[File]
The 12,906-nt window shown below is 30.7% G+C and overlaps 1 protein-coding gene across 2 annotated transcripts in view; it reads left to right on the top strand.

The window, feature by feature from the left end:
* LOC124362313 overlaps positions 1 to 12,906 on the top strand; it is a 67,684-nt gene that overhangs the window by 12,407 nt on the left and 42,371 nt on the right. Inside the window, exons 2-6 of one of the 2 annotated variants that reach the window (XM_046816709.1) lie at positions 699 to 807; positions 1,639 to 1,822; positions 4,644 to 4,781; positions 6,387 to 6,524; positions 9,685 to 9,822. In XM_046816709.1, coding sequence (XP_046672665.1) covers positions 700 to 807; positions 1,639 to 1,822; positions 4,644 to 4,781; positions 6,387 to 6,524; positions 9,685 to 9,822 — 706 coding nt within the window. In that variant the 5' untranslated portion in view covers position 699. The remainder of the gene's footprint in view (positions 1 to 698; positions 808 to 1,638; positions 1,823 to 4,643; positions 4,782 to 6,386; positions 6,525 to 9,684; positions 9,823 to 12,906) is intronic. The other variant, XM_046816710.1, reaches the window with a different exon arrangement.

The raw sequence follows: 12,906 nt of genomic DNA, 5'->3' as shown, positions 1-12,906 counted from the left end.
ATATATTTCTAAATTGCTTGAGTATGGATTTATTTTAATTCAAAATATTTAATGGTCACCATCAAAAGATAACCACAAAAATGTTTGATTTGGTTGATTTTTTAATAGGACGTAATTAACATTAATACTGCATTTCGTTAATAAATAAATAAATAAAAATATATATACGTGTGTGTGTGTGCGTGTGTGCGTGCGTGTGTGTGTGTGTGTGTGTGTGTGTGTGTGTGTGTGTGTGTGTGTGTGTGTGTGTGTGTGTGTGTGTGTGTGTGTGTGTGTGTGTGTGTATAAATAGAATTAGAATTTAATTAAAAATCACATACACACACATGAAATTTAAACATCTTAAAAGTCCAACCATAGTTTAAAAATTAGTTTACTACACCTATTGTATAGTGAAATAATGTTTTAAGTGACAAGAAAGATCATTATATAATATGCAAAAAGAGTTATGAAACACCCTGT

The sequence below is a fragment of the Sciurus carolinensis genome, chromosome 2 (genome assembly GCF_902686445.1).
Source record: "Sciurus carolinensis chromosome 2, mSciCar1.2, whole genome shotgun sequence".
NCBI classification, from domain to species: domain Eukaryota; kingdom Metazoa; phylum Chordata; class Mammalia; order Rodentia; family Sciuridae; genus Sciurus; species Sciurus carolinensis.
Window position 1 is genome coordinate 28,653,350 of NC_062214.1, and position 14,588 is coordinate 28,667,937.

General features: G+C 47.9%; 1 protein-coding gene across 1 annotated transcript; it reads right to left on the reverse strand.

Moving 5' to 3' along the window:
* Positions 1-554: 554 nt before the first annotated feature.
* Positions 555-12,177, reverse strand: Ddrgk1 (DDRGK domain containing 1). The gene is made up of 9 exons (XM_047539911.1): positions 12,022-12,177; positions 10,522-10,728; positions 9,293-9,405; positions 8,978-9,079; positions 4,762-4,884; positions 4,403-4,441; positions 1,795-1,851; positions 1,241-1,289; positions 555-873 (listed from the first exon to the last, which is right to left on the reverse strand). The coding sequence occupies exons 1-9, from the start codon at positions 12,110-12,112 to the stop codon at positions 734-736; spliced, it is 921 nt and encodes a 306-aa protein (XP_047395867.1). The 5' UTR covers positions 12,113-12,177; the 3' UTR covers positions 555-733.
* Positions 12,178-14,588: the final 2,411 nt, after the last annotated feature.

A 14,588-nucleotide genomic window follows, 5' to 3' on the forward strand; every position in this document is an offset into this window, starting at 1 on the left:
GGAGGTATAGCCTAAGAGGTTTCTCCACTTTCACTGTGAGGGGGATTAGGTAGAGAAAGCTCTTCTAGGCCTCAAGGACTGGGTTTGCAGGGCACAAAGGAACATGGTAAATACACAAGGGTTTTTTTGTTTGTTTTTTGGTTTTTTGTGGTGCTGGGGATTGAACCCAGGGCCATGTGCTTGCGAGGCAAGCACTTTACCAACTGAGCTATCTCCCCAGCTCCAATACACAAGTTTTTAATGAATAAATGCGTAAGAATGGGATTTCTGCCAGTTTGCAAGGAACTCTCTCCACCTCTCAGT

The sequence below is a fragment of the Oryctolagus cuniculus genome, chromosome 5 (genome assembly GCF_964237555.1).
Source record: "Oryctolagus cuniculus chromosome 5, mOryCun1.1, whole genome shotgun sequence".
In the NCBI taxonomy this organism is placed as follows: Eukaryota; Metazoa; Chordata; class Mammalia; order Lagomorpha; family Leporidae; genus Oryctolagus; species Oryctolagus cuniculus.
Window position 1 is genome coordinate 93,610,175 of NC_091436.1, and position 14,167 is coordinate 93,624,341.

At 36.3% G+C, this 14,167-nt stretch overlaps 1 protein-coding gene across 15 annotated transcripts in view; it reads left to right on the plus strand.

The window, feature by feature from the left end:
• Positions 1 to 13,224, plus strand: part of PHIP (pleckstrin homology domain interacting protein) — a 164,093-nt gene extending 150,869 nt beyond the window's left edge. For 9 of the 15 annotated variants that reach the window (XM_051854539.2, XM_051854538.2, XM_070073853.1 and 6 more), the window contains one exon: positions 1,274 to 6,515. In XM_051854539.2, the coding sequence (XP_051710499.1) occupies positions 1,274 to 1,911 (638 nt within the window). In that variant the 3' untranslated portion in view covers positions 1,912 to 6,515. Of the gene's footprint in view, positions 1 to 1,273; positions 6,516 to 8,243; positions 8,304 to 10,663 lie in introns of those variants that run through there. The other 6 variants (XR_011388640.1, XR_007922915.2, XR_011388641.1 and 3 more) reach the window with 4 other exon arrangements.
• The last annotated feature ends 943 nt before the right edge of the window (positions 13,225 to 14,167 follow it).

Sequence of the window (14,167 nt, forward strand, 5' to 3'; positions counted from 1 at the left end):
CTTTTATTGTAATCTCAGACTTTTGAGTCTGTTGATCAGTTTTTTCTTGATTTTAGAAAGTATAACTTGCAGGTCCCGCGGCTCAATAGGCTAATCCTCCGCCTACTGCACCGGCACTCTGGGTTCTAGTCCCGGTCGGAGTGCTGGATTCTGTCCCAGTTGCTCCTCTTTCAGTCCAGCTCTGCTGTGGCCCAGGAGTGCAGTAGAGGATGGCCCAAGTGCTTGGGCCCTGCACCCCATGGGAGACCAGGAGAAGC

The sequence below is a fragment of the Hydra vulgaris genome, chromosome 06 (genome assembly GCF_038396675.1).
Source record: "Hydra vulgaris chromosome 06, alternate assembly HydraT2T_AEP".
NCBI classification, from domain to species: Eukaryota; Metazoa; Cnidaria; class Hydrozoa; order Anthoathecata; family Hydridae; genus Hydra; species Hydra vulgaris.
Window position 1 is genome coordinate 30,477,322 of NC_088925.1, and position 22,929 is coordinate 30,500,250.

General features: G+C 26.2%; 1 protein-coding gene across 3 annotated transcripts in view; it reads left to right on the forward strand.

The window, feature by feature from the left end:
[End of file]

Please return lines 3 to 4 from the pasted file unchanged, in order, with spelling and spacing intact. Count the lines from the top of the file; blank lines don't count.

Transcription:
* LOC124362313 overlaps positions 1 to 12,906 on the top strand; it is a 67,684-nt gene that overhangs the window by 12,407 nt on the left and 42,371 nt on the right. Inside the window, exons 2-6 of one of the 2 annotated variants that reach the window (XM_046816709.1) lie at positions 699 to 807; positions 1,639 to 1,822; positions 4,644 to 4,781; positions 6,387 to 6,524; positions 9,685 to 9,822. In XM_046816709.1, coding sequence (XP_046672665.1) covers positions 700 to 807; positions 1,639 to 1,822; positions 4,644 to 4,781; positions 6,387 to 6,524; positions 9,685 to 9,822 — 706 coding nt within the window. In that variant the 5' untranslated portion in view covers position 699. The remainder of the gene's footprint in view (positions 1 to 698; positions 808 to 1,638; positions 1,823 to 4,643; positions 4,782 to 6,386; positions 6,525 to 9,684; positions 9,823 to 12,906) is intronic. The other variant, XM_046816710.1, reaches the window with a different exon arrangement.

The raw sequence follows: 12,906 nt of genomic DNA, 5'->3' as shown, positions 1-12,906 counted from the left end.